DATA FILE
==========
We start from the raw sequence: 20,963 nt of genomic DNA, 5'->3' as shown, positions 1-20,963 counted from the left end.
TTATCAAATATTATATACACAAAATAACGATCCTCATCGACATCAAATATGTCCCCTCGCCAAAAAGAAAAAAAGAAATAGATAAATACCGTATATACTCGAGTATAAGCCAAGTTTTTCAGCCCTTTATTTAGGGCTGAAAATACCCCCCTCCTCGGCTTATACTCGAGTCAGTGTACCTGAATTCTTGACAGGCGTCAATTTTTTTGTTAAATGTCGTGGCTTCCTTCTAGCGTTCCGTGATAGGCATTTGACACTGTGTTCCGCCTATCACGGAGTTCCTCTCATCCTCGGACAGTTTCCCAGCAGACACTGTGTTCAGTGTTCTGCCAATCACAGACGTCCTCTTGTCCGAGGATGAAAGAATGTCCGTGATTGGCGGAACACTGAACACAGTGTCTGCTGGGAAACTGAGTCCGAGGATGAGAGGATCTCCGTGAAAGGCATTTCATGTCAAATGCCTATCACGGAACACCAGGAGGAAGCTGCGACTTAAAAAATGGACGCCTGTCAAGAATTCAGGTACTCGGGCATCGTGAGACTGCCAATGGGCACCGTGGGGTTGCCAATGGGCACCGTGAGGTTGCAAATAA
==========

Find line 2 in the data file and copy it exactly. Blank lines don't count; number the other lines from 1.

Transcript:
TTATCAAATATTATATACACAAAATAACGATCCTCATCGACATCAAATATGTCCCCTCGCCAAAAAGAAAAAAAGAAATAGATAAATACCGTATATACTCGAGTATAAGCCAAGTTTTTCAGCCCTTTATTTAGGGCTGAAAATACCCCCCTCCTCGGCTTATACTCGAGTCAGTGTACCTGAATTCTTGACAGGCGTCAATTTTTTTGTTAAATGTCGTGGCTTCCTTCTAGCGTTCCGTGATAGGCATTTGACACTGTGTTCCGCCTATCACGGAGTTCCTCTCATCCTCGGACAGTTTCCCAGCAGACACTGTGTTCAGTGTTCTGCCAATCACAGACGTCCTCTTGTCCGAGGATGAAAGAATGTCCGTGATTGGCGGAACACTGAACACAGTGTCTGCTGGGAAACTGAGTCCGAGGATGAGAGGATCTCCGTGAAAGGCATTTCATGTCAAATGCCTATCACGGAACACCAGGAGGAAGCTGCGACTTAAAAAATGGACGCCTGTCAAGAATTCAGGTACTCGGGCATCGTGAGACTGCCAATGGGCACCGTGGGGTTGCCAATGGGCACCGTGAGGTTGCAAATAA